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5 Smells That Sell Houses

RisMedia - October 26, 2017 - 2:07pm

What’s that smell? The sense of smell is the strongest of all the senses to connect buyers to a home. While a bad smell can really deter buyers, a good smell can tempt buyers to a sale. From “green” scents to seasonal scents, discover the right smells for triggering positive emotions and home sales.

  1. Clean Smell
    Most of us associate “clean” with strongly scented cleaning products and disinfectants. It can even make buyers nostalgic. But remember, a little goes a long way. You should dilute your cleaning solutions so buyers don’t get overwhelmed.
  1. Citrus
    Using actual fruit is one way to get a clean smell without all the cleaning products. Lemon, orange and grapefruit scents are best. One great tip is to grind up lemon or orange rind with a few ice cubes in the garbage disposal. This will freshen up the kitchen, one of the most important rooms in the house.
  1. Natural Smell
    Sometimes the best scent is no scent at all. Try using “green” cleaning supplies, baking soda and other non-scented products that neutralize odors. The idea is that simpler is better, so you want to avoid complex, artificial smells from potpourri, sprays and plug-ins, which can actually distract buyers and turn them off.
  1. Baked Goods
    Nothing can make a house smell more like home than freshly baked goods, but be sure to stick to simple smells like vanilla, cinnamon and fresh bread. You don’t have to really bake anything. One trick is to boil some water and throw in a few cinnamon sticks an hour before a showing.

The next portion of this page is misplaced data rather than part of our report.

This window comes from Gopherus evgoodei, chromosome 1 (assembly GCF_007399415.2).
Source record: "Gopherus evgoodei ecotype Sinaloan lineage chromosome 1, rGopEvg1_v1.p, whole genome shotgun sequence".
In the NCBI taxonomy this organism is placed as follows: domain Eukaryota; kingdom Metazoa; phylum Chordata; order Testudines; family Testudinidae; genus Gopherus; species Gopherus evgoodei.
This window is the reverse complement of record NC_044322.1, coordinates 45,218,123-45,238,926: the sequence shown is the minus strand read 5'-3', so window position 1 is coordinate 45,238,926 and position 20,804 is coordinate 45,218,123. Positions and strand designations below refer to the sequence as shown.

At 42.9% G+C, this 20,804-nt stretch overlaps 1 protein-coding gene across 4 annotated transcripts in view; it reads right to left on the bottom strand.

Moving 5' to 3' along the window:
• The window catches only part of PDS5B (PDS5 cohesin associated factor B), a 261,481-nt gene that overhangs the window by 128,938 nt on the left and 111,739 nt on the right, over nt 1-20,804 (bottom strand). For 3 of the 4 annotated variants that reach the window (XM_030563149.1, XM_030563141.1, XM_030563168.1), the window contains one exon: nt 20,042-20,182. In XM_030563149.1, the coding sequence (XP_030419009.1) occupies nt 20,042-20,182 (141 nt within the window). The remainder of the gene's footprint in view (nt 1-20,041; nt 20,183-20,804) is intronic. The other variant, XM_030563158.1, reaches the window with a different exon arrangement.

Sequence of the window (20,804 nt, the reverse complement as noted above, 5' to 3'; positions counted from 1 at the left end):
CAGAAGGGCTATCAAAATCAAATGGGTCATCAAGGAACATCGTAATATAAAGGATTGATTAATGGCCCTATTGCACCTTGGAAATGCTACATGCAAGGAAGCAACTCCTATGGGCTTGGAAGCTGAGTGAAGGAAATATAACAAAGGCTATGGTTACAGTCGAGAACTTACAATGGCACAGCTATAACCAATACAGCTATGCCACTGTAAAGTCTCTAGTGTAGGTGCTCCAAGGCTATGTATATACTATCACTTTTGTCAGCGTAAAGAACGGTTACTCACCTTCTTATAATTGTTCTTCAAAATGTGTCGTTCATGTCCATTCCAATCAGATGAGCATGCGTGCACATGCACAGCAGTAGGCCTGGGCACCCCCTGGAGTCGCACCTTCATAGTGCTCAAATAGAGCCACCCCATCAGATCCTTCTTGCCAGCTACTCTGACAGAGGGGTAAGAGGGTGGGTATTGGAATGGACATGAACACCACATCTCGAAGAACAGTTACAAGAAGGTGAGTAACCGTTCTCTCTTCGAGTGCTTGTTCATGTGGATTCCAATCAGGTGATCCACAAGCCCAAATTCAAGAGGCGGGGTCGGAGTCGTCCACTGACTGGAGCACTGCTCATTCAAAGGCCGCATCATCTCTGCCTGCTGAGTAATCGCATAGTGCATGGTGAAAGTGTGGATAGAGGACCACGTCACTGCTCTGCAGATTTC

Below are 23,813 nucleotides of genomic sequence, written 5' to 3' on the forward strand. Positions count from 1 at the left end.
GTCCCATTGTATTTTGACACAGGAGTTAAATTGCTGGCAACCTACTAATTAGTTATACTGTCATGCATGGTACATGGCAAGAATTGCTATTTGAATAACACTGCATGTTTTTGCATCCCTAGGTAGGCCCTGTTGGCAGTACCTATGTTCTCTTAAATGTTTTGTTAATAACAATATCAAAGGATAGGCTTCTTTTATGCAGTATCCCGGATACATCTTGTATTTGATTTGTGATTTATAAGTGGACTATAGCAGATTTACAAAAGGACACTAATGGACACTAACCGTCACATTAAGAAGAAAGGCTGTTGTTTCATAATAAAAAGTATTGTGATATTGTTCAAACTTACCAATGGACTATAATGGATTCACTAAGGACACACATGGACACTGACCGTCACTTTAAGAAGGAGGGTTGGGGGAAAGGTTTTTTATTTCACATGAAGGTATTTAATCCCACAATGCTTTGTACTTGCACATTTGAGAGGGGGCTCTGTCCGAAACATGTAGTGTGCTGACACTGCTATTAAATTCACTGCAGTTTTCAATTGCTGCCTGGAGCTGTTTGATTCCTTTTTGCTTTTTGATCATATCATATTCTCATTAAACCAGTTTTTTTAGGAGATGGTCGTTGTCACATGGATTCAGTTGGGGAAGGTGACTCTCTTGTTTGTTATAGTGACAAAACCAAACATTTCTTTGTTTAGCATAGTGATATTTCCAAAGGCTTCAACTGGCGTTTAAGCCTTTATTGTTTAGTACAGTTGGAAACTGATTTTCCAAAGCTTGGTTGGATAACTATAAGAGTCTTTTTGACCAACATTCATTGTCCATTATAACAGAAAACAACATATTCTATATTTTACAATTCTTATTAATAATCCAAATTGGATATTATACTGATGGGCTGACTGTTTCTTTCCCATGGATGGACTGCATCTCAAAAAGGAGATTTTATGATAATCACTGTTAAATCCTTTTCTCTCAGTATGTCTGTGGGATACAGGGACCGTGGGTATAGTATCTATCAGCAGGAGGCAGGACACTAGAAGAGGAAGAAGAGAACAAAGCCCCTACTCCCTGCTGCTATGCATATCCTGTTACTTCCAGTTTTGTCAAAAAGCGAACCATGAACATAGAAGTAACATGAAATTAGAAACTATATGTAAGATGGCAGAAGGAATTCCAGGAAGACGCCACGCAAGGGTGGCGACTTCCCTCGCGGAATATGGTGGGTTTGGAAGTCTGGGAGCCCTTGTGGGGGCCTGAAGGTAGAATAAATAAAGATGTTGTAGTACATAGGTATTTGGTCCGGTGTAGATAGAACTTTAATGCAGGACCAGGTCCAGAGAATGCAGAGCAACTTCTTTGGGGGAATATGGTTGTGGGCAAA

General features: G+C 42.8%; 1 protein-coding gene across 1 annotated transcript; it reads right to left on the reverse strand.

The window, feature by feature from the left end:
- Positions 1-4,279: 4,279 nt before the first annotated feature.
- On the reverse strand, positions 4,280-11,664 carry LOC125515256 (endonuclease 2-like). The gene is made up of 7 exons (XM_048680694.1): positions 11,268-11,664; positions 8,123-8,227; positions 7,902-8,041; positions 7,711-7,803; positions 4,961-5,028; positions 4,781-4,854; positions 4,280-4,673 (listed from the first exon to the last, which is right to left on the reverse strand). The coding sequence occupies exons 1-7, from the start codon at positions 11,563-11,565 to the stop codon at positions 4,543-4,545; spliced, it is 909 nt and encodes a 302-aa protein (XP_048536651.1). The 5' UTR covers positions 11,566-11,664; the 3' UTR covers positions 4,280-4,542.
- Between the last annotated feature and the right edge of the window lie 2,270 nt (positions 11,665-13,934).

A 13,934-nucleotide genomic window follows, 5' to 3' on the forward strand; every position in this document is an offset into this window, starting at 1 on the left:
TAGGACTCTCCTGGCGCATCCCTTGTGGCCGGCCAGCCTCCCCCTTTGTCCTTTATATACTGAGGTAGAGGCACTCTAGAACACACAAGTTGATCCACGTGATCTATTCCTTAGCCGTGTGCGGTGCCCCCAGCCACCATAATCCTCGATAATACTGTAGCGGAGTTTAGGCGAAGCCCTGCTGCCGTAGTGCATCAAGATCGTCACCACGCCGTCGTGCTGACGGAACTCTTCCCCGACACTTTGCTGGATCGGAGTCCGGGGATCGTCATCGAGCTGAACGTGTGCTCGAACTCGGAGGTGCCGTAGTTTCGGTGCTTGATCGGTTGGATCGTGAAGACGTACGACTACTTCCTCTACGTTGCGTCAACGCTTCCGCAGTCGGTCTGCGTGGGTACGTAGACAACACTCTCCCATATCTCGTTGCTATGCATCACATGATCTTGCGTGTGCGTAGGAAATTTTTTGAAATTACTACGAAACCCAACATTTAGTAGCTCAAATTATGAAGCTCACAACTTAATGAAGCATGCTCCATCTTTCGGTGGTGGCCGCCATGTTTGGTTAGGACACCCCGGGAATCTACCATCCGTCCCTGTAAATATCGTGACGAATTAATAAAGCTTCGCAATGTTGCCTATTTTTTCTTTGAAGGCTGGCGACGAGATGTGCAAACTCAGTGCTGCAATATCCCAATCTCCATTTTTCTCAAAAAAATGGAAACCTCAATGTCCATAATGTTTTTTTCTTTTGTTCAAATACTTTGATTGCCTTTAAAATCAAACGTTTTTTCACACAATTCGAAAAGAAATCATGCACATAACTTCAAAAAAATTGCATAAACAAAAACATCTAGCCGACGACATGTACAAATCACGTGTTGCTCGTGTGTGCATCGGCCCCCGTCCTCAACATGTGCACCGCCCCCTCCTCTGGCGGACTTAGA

1. Pine
    Don’t we all love that fresh pine scent? Especially with the holidays around the corner, it’s a great scent to greet buyers when they walk in the door. If you don’t want to put up a live tree, you can simply hang a wreath of tree trimmings or some fresh garland. You can’t go wrong with setting a holiday mood to inspire a sale.

There’s a lot that goes into the sale of a home. Make sure a great smell is at the top of the list. And to increase its value even more, add an American Home Shield® Home Warranty to every transaction.

For more articles like this, please visit the American Home Shield Blog at ahs.com/home-matters.

For the latest real estate news and trends, bookmark RISMedia.com.

The post 5 Smells That Sell Houses appeared first on RISMedia.

Categories: Real Estate

All About Clean: Master Bathroom Trends

RisMedia Consumer News - October 26, 2017 - 2:05pm

Editor’s Note: This was originally published on RISMedia’s blog, Housecall. See what else is cookin’ now at blog.rismedia.com:

Thumb through any home decor magazine, and you’ll see a master bathroom with a soaker or shower as the showpiece. Ta-da!

Homeowners, it turns out, are splurging to scrub up, according to the recently released U.S. Houzz Bathroom Trends Study. Ninety-one percent of homeowners in the study added a spacious shower to their master bathroom (after tearing out the tub), and many added on deluxe features, like a body sprayer or rainfall showerhead, for an improved, spa-like space.

The average cost for a large-scale remodel of a master bath (sized over 100 square feet) was $21,000, shows the study. Master bath renovations cost more in pricey markets, however. In San Francisco, Calif., for example, a major remodel averages $34,100.

Accompanying a luxury shower is a soothing gray and white color palette, according to the study. Nineteen percent of homeowners installed white countertops in the master bath, and 40 percent painted its walls white. Fourteen percent added gray cabinets, as well, to complete the tone-on-tone look. The majority of homeowners (90 percent) changed the overall style of the room, some to contemporary (25 percent), some to transitional (17 percent), and some, still, to modern (15 percent).